The fix for IT supply chain attacks

The fix for IT supply chain attacks:

As I’ve written previously, I’m very skeptical of Bloomberg’s report about the Chinese placing hardware spy chips on server motherboards used by U.S. companies. China is actively spying on U.S. businesses all the time, I believe, and has already stolen most of the intellectual property secrets they are interested in. The Chinese are on their way to becoming the world’s leading economic power, and manufacturing computer chips is a big part of that equation. I don’t think they would jeopardize that business so blatantly.

If any good is to come out of the Bloomberg article, it is bringing the problem of the supply chain to the forefront. If nearly every computer device and chip is made by potential adversaries, how can you ever be assured that what you are buying doesn’t have intentional bugs or even spying chips?

The supply chain is the aggregation of all entities that provide the products and services needed for other entities to provide their products and services to their customers. Theoretically, any entity can knowingly or unknowingly introduce insecurity that impacts the final product. This is the exact issue that the Bloomberg authors and their anonymous sources allude to: that a spy chip can be placed on motherboards that eventually get placed into servers used by foreign companies.

IT supply chain risk has always existed

This is not a new issue. …

Keeping the supply chain status quo is not an option

So, one solution is no solution: Keep things as-is. As far as we know, incidents of nations using supply-chain malicious inducements are rare. If a nation-state compromised the supply chain too routinely, none of the other nations would buy its chips. It would be a self-solving solution. We’ve made it so far, so good, using this “strategy.”

When do you use a detect-and-regulate supply chain strategy?

… Well, for one, the military already has programs to prevent supply chain issues for its most critical infrastructure. Many levels of the U.S. government have programs that look for malicious supply chain issues. That’s precisely why I don’t believe that we have a widespread issue of Chinese spying chips all over the U.S.

The question is at what level of the supply chain do we start requiring stricter oversight and monitoring? …

The opposite school of thought to the “keep the status quo” argument is that we need to check all computer devices for spying hardware, software and firmware. This can be done by government or industry groups (like the Underwriter’s Laboratories [UL] or Consumer Reports). The problem is that all governments want to spy on people — its own people, and those in other countries. Asking the government to make sure everything is secure and not spying is asking for the fox to guard the henhouse. At the same time, I’m not sure we can do what needs to be done without governmental involvement.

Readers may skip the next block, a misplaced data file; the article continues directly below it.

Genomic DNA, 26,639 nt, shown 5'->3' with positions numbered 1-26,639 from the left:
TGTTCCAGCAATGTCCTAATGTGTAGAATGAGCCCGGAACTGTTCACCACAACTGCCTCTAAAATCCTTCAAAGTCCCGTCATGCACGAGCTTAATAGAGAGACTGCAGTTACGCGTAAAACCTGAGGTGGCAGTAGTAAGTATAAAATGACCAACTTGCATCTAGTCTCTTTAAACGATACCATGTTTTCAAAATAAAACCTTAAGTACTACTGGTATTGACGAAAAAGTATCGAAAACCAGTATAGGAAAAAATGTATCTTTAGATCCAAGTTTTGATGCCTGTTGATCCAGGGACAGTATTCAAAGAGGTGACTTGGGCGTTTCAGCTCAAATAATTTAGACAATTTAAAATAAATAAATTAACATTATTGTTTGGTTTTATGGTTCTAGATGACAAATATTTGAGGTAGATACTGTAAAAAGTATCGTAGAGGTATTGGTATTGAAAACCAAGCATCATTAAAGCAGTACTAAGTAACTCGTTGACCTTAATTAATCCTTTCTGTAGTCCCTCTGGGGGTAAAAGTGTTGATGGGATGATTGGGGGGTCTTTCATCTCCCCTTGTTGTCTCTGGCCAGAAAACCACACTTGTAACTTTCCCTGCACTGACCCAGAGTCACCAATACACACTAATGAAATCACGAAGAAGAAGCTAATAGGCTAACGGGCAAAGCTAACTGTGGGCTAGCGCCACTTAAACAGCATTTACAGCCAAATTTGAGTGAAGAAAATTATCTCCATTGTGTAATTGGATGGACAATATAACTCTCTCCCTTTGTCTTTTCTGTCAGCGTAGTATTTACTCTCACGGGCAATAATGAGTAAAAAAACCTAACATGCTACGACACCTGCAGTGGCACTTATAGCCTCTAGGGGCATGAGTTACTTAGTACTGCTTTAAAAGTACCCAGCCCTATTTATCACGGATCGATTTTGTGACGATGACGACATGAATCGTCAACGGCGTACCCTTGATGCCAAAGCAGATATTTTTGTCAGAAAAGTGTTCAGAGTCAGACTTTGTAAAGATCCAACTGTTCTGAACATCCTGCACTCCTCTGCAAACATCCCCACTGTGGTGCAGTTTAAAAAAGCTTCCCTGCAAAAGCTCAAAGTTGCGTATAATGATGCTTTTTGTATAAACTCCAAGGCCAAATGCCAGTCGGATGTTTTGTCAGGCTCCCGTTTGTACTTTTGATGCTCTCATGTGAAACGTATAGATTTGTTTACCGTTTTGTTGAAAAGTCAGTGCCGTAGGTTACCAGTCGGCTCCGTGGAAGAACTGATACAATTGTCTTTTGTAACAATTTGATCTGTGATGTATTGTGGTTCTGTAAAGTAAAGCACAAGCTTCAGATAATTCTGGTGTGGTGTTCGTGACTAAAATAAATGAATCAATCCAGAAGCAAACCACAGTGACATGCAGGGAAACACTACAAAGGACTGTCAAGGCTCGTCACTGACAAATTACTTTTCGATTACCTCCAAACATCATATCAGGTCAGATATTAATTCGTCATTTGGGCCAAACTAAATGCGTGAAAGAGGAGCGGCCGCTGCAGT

The supply chain security solution needs to be global

… Every nation needs a nationally created and funded regulatory group that can look for supply chain issues but isn’t directly governed by the government. It’s not perfect. It’s like asking the foxes to pay for the shepherds who protect the henhouse, but I don’t see any other realistic way for a supply chain security solution to actually work. Or we can keep the status quo and hope for the best.

(Via CSO Online)

I agree with the article in large part. I disagree that government action and international agreements are the way to address supply chain risks. It is vulnerable in a multitude of ways independent of hardware hacking like the Bloomberg report claims. Compromising hardware not only requires physical access but its own reliance on a supply chain.

I tend toward industry and market forces addressing all aspects of supply chain insecurity. Redundancy, resiliency, supplier diversity, quality assurance, and monitoring are best done by those with the most at risk. Governments are too mercurial, international agreements and treaties often are not worth the paper they are printed on, and special interests can introduce new risks into the equation through self interest and a lack of vision.

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